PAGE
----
Our [Very Positive] Experience with Evaluations at Perkins School for the Blind

Planning the Evaluation

Last I wrote, we had obtained funding for our son, Vincent, to go to Perkins School for the Blind in Massachusetts for an evaluation. It takes a long time to get a date; I got all my paperwork and assessments together to send them in September. It took seven months to get a date in March. To be fair, they gave us a date in February. However, we had tons of snow, and they graciously extended the date to the end of March. It continued to snow here in Maine through April.

The trip to Perkins School took a lot of work on our part to put together. We have three children and two foster children. We were able to put one of our foster children in respite. The other child went with us. It was two parents and four children off on an adventure!

Onward to Perkins!

Since it was still winter, at least here in Maine, we couldn’t travel in the motor home; we packed everything into the truck and headed out. We stayed at Perkins in one of their independent living apartments. Perkins staff was very gracious and planned for our every need, even lunch with the students!

“He Wasn’t the Exception, But the Norm”

This was an amazing experience for all of us. Vinnie was right at home for the first time in his life, he wasn’t the exception, but the norm. That is an incredible experience for any child with a disability, for once to be like everyone else and not have to explain anything. It was like everyone spoke the same language. Every person understood and no need to explain anything.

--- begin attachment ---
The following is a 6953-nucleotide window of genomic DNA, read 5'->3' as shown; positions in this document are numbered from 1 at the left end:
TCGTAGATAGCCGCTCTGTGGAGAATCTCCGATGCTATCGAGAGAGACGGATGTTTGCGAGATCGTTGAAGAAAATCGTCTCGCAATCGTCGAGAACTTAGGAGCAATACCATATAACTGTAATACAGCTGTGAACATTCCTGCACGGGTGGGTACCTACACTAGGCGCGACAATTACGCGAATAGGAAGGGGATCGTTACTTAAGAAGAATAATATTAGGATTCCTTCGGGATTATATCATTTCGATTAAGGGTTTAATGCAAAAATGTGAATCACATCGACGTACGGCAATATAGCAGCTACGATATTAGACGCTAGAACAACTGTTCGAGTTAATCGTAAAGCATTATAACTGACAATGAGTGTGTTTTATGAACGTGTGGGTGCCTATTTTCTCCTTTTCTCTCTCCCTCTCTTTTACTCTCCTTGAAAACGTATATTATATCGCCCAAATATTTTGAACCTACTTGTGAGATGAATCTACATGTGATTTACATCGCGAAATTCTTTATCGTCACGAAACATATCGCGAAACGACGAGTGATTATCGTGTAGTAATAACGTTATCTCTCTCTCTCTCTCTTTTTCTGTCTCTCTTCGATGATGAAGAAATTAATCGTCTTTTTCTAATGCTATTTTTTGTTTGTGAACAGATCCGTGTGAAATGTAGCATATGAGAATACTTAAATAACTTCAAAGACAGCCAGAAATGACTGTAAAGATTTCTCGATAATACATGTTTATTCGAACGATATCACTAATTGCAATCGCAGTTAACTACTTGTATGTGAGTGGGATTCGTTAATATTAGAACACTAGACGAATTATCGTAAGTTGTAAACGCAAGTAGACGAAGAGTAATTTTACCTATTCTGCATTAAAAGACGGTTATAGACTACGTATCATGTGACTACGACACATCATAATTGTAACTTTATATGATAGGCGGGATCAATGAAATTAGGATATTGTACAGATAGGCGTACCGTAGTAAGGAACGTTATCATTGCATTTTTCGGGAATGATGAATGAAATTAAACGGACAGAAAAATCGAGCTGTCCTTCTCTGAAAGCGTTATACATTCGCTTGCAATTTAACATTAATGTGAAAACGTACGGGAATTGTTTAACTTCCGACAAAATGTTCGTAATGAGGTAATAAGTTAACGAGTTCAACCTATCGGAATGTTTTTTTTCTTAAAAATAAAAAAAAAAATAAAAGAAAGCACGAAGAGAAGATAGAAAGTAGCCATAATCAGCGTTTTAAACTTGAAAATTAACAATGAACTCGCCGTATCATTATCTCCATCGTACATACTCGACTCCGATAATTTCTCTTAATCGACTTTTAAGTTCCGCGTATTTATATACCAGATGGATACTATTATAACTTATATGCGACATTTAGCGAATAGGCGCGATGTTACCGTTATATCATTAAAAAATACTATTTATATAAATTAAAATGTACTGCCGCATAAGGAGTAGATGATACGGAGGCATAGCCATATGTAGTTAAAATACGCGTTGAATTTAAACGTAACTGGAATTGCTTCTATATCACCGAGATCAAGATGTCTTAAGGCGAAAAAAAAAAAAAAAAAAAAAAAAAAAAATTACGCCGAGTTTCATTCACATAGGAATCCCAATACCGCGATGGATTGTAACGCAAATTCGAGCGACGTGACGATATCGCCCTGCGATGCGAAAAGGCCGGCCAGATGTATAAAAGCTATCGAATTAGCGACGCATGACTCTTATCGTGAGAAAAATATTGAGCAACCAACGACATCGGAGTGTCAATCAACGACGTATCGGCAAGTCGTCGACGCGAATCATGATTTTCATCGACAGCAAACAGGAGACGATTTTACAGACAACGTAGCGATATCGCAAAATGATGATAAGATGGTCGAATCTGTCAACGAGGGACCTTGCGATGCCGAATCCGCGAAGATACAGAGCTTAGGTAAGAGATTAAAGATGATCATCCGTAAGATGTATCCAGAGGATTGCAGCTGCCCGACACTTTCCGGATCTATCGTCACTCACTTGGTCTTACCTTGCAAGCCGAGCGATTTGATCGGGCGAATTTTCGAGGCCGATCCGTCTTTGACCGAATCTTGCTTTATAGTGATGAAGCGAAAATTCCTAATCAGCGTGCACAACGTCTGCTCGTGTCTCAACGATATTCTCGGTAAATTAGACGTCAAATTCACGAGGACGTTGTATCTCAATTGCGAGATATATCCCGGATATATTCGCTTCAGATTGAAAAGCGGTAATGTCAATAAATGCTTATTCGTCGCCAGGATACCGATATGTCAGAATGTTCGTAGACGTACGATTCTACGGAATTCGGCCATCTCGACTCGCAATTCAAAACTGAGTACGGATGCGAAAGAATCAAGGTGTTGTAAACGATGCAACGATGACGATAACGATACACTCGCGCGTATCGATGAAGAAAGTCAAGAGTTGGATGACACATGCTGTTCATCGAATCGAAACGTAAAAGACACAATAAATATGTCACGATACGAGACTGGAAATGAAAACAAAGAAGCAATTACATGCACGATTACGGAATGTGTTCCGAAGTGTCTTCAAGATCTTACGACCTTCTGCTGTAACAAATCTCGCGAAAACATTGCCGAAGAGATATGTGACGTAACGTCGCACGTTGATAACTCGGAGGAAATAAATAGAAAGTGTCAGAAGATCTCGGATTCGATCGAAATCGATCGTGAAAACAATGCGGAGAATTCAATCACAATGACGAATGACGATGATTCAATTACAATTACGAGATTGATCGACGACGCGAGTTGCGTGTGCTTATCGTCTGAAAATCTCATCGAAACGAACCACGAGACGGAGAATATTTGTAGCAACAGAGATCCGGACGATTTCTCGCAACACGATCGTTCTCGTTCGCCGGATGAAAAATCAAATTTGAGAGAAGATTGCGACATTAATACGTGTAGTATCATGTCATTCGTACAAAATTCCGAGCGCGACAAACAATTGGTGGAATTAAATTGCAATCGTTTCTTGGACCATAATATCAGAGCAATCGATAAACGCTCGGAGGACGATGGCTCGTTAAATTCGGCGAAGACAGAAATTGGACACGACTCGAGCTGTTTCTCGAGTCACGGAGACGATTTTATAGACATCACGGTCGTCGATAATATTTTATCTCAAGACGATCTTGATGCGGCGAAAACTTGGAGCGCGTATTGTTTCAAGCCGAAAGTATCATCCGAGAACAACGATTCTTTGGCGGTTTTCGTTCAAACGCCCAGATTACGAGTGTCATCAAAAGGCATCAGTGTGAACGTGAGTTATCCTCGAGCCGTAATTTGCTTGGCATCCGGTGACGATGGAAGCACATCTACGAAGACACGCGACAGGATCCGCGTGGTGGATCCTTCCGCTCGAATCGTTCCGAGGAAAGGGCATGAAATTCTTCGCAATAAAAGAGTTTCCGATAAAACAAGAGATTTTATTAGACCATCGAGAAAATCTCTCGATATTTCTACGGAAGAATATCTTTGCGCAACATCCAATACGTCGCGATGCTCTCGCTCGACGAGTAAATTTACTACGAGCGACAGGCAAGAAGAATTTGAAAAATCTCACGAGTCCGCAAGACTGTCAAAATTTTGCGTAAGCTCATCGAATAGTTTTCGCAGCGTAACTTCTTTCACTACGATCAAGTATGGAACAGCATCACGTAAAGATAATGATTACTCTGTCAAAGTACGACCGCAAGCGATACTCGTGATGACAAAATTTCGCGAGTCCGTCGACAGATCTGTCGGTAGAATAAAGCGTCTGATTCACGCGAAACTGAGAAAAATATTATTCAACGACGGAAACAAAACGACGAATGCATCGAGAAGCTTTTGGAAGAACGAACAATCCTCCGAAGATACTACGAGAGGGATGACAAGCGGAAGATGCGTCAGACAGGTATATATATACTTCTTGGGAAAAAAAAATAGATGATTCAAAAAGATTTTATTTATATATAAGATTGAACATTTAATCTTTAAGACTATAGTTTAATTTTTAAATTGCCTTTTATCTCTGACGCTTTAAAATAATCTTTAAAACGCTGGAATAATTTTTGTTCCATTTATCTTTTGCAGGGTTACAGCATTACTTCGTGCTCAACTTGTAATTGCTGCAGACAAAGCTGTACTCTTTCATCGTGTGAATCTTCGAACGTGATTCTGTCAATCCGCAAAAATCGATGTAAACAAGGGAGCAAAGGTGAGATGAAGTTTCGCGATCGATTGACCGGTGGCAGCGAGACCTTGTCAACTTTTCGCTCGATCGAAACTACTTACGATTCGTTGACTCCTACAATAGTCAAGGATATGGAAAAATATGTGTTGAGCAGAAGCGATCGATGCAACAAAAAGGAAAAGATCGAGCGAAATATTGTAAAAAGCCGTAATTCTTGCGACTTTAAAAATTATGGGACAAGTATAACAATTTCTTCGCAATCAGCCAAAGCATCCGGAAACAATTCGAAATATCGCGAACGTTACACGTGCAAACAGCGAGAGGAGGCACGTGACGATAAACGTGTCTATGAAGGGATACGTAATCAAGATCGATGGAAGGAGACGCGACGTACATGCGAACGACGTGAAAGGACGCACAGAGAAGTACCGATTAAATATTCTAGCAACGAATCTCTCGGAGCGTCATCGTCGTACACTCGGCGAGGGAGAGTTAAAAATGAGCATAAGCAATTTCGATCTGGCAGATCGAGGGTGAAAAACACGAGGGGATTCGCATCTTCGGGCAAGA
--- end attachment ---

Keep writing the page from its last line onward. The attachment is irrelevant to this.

Vincent went through two days of testing. They covered everything from education, psychological, and orientation and mobility. (That is the simple explanation.) We then toured the facilities and talked with teachers, staff, and administrators.


When we were finished, we took two days to process and decompress from our experience. We went to a Residence INN on our way home for two days, played, swam, and just relaxed. Of course, that wouldn’t be complete without Vincent’s twin dialing 911 from the motel room. Chagrin and apologies were given big time. Then that little boy got a lesson in 911 etiquette. Of course, it is now a family story for the book!

Considering Perkins School

Every adult I’ve met who went to Perkins School has said it was the best thing that has ever happened to them, and they learned so much. My response, “I know, but I just can’t send my child to a boarding school.” After experiencing Perkins, I do want him to go in a couple of years to high school and stay until he graduates. I think it will be a wonderful experience and set him on the road to adulthood.

For Vinnie, it is like this whole experience gave him a tremendous boost in self-esteem. For us, it put to rest many questions. Some of his different behaviors that folks had been trying to label as autism is in fact due to his visual impairment and premature birth. Vinnie turns 11 in July. For me, it reinforced that we have made the correct decisions so far to home school Vinnie. He can read and write braille, do math, and use his iPad and iPod to access stories and music. He is independent in the home setting. He is a wonderful part of our family, helping out wherever he can. He walks just a bit taller and more self-assured because of his visit to Perkins. That was worth the trip!

We are beginning the conversation on how to access Perkins with the service providers for visually impaired children in Maine. It may mean working with or advocating for services with Perkins School through the public school. It may not be an easy path. The one thing we feel is this is the next logical step on our path as we seek to raise this young man to adulthood. It probably won’t be easy, and certainly, nothing worthwhile is, but he is worth the journey!

So, what is next? We’ll keep you posted.

Related Resources

Transitions, Not So Easy!

Assessments for Students Who Are Blind or Visually Impaired

What Is the Most Appropriate School Placement for a Child with a Visual Impairment?

Know Your Rights as a Parent of a Visually Impaired Child